The world can only be a better place if we learn to accept one another as family and learn to fulfil our responsibilities (be it to another or to our nation) as faithful citizens. This, however, will never be possible if we fail to recognize and design measures towards safe coexistence.
It is quite unfortunate and regrettably shocking that we have gotten to a point whereby love for another no longer has a definition in our individual minds. A point where nobody truly cares about his associate, friend, colleague or fellow country man.
Just last week, I witnessed another gory event here in Ikorodu. The sight of this scene left me wondering how we got this far in greediness and sheer wickedness. On that spot, I had to ask myself how we got this blind and what exactly is the problem?
We are a community that shifts blames. Everybody points accusing fingers. We busy ourselves seeking out whose table to land the blame of our collective sociopolitical mishaps. Yes, collective, if you ask me. We point at the government. The government points at institutions. We all forget that we make up the institutions. My dad, your dad, my uncle, your uncle all serve in these government places. And who knows, myself or yourself will be there serving someday?
In the awareness of this, I think we are only being hypocritical whenever we point those silly accusing fingers. And that the better thing to do instead is for us to start accepting those blames and finding solutions, not faults! This, for me, is the one sincere and only true way out of this mess if you ask me!
Imagine how we blame the government for all our woes yet our relationship with one another (within the masses circle) is on the other side of the fence of equality, love and justice. Patriotism, if you ask me, in this clime died a long time and the stench smell is in the air. I feel very sad about the state of our people, and I don’t seem to understand our problem. Why will a man act so unruly and wicked at the cost of others lives. This Ikorodu’s incidence brings one to tears on our collective failure in providing security and safety for another in times of serious need. It is even more sadden to note that some of us contribute to the unease in the land. Yes, we do!
A good instance is the Ikorodu fracas that I witnessed where one driver of a tricycle (keke napep) nearly lost his life at the refusal of paying a traditional 50 naira which was claimed to be a compulsory due for “agberos” on the highway. The first question is, who made this compulsory; the Constitution or the government? What sort of shameful extortion is this? And, when is this going to stop?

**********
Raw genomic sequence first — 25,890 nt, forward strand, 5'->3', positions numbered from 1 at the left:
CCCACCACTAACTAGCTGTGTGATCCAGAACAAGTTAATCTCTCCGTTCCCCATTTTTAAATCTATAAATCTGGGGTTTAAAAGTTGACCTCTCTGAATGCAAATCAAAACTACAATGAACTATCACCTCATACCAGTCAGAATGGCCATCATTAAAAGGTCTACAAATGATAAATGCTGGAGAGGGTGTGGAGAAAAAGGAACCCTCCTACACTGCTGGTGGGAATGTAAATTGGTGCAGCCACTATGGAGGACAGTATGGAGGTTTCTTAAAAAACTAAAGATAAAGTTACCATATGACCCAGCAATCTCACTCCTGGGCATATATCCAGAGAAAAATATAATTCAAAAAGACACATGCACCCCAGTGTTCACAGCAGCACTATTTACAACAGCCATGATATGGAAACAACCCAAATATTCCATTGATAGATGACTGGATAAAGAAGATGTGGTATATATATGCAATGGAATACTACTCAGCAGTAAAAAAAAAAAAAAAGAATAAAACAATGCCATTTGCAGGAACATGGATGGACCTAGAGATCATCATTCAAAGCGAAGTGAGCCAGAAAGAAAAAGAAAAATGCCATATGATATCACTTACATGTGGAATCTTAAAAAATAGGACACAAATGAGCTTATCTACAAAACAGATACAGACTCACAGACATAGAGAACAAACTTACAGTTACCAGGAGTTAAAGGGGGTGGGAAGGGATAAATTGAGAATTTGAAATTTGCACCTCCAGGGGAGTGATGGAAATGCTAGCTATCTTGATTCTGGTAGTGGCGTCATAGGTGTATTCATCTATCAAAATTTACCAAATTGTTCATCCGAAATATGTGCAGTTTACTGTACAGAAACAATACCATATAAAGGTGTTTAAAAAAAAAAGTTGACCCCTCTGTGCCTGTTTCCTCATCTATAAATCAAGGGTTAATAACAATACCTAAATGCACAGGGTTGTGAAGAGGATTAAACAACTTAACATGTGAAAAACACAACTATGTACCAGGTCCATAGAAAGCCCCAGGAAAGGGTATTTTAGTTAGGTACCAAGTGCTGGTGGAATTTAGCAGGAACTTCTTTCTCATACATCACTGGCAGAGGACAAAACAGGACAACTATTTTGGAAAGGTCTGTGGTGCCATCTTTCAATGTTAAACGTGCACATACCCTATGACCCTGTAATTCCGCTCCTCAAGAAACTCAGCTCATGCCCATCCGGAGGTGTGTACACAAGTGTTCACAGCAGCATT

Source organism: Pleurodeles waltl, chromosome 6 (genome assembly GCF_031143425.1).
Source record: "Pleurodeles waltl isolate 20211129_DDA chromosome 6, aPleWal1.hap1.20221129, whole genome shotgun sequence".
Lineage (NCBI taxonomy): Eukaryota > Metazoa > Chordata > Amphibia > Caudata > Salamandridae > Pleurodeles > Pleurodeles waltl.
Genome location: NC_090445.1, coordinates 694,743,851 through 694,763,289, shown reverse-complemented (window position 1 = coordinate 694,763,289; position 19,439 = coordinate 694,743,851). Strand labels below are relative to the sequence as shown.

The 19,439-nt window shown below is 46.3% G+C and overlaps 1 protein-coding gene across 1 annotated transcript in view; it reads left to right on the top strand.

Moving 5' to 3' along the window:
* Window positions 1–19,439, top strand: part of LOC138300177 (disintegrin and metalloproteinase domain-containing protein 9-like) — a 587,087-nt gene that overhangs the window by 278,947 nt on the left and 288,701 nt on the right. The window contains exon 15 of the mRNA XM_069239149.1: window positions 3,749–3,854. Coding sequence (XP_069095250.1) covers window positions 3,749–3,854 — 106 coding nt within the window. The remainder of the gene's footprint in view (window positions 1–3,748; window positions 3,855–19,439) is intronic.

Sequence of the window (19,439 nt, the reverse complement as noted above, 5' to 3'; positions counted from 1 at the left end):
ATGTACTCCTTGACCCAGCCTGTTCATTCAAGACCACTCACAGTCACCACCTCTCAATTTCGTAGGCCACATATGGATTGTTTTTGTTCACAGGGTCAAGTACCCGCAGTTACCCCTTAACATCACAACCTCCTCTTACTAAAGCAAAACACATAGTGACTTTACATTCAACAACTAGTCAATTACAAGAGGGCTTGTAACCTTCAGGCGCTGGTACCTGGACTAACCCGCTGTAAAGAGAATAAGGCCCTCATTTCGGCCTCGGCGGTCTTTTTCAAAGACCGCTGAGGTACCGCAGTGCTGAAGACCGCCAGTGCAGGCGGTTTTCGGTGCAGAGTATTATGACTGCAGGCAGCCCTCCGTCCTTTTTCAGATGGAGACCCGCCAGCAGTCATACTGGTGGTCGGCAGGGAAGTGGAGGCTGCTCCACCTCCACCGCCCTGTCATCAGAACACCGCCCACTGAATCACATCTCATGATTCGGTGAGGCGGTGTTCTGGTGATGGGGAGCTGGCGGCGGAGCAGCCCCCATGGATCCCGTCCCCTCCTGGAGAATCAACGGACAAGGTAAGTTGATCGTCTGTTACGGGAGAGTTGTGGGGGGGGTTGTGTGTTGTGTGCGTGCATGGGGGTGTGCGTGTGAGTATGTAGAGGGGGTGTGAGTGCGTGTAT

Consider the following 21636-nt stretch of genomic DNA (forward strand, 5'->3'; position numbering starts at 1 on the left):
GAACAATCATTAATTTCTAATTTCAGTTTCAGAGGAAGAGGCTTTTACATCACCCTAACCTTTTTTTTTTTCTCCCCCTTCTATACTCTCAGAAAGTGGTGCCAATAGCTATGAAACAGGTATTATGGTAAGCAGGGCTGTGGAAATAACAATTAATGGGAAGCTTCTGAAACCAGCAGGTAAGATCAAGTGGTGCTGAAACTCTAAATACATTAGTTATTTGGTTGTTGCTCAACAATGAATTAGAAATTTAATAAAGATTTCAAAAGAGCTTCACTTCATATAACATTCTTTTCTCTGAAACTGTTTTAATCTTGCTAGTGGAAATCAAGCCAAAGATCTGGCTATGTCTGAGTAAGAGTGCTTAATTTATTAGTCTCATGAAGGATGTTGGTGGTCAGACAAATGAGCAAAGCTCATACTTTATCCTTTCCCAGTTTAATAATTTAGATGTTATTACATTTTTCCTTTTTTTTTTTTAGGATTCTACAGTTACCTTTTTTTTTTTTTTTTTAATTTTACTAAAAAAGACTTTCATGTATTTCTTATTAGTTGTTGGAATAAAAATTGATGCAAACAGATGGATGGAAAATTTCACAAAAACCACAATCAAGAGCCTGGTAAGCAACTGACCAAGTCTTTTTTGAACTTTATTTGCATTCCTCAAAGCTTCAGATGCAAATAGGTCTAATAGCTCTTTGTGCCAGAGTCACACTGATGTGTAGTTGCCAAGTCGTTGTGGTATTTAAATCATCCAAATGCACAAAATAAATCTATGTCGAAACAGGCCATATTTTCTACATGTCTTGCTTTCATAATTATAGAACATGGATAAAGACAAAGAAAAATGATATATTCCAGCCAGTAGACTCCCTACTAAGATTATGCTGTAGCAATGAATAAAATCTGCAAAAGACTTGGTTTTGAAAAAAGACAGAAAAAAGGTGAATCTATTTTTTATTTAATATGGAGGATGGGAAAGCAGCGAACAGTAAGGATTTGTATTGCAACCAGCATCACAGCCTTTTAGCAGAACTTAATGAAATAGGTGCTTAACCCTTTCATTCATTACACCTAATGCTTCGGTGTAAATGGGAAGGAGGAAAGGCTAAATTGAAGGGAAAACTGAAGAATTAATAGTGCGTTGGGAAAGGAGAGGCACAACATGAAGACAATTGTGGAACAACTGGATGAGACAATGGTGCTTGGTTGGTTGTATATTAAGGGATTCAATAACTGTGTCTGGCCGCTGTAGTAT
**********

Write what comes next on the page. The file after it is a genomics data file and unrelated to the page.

The poor man and his passengers nearly lost their lives. This evil genius agbero forgot that the driver is part of the masses who is going around to fend for himself. He forgot that recession is a song that everyone is currently dancing to. He forgot his responsibility of being his brother’s keeper. This time, he didn’t bother about love or kindness to others, instead, he went the other way, at the cost of irreplaceable lives. This Agbero was so mean and mad, he got hold of the steering of the cart and contested it with the driver. The light tricycle swayed, from left to right, losing control before later managing to maintain balance again.
As if that was not enough, other ‘agberos’ joined in. They got hold of the driver, dragged him out (not mind if his cart has been properly brought to halt) to deal with him mercilessly. You can imagine how heartless. Where is Love? Many thanks to the gentle man sitting next to the driver who saved the day. It could have been another story.
Flashing back at this incident, a question popped up. Of what use is the money they collect to have almost claimed lives of innocent commuters? Funny as it may, this is exactly what our big brothers in blacks (Police men) do, too. We hear of stories of whoever dares deprive them of their traditional 20 naira highway due could get shot.
This is where hypocrisy comes in, we point accusing fingers, to the government most times. We say the government is corrupt, wicked and inhuman. But how true is this? My fellow country men, maybe we need a rethink at this point. Is the governing body really responsible for all these?
From this, I draw my conclusion. We ourselves are our greatest problem! Everyone has different mindset and motives, not minding who gets hurt. This exactly is our problem and it is really sadden! We seriously need to correct this thinking.
Once again, the world can only be a better place if we learn to accept one another as family and learn to fulfil our responsibilities (be it to another or to our nation) as faithful citizens. And as a matter of fact, we need to change our thinking and become more considerate to our neighbours, co worker and associates. Only then, only then would the world be a better place.
The change definitely begins with myself and you, or, what do you think?
-Ogunleti Azeezat Aderonke,
Secretary General, TCA LAUTECH,
Youth Leader and Peace Advocate.